Another almost-reinventing-Lisp in Introducing RDFa, just messier.

You could represent HTML as a simple Lisp expressions - for example:

<a href="http://some/where" onclick="foo()">some content</a>

maps simply to the equivalent:

(a ((href "http://some/where") (onclick (foo))) "some content")

You can then view the web browser as a sort of specialized interpreter with built-in default behaviors for ‘a’ and ‘href’ nodes. CSS lets you redefine some of those default behaviors, kinda (the semantics are less than complete). You can attach addition behaviors using Javascript, kinda (again, the semantics are incomplete).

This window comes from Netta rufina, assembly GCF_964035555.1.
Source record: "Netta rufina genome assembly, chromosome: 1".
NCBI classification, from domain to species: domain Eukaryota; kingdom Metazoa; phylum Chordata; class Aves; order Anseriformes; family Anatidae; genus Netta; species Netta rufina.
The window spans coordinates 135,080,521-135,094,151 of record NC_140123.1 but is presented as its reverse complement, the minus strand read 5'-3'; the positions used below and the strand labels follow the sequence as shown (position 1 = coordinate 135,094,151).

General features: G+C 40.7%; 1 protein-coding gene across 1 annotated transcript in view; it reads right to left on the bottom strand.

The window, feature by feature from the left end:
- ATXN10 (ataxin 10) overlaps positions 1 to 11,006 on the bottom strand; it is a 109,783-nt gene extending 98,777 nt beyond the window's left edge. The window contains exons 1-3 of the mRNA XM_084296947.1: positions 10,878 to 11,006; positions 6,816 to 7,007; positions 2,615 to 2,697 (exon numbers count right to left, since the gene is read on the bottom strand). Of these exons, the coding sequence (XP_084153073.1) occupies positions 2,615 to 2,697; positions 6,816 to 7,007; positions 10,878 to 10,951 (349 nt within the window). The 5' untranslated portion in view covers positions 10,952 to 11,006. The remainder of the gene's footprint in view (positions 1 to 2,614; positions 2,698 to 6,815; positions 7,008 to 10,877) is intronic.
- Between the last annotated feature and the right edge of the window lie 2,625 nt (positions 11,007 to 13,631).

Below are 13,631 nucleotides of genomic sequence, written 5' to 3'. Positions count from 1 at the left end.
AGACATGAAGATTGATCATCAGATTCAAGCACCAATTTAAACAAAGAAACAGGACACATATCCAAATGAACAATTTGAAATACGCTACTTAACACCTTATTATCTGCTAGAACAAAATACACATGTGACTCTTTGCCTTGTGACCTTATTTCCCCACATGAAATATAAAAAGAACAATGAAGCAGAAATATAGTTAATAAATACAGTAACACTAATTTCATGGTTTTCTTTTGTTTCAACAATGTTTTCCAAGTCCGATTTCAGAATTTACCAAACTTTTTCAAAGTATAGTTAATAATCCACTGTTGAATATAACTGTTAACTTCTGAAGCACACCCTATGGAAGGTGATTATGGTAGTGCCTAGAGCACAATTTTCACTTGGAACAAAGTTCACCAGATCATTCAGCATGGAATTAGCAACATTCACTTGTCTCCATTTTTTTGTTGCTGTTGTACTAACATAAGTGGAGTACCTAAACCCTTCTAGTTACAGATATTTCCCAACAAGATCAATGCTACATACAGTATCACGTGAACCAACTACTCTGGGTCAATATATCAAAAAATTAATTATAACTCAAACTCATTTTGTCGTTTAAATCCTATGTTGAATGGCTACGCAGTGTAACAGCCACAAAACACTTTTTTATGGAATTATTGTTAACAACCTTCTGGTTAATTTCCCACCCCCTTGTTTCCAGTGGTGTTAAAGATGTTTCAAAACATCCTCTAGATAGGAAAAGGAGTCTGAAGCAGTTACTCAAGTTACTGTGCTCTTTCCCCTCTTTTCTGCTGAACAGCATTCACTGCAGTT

If you were well acquainted with Lisp, the programming model increasing exposed by new uses of HTML, CSS, and Javascript (as offered in RDFa) - is rather old and familiar. As a markup format for documents, arguably HTML is better suited than Lisp notation. As an underlying data model, combined usage seems to be stumbling steadily closer to Lisp.

Don’t know what to do about this, but it is amusing, kinda.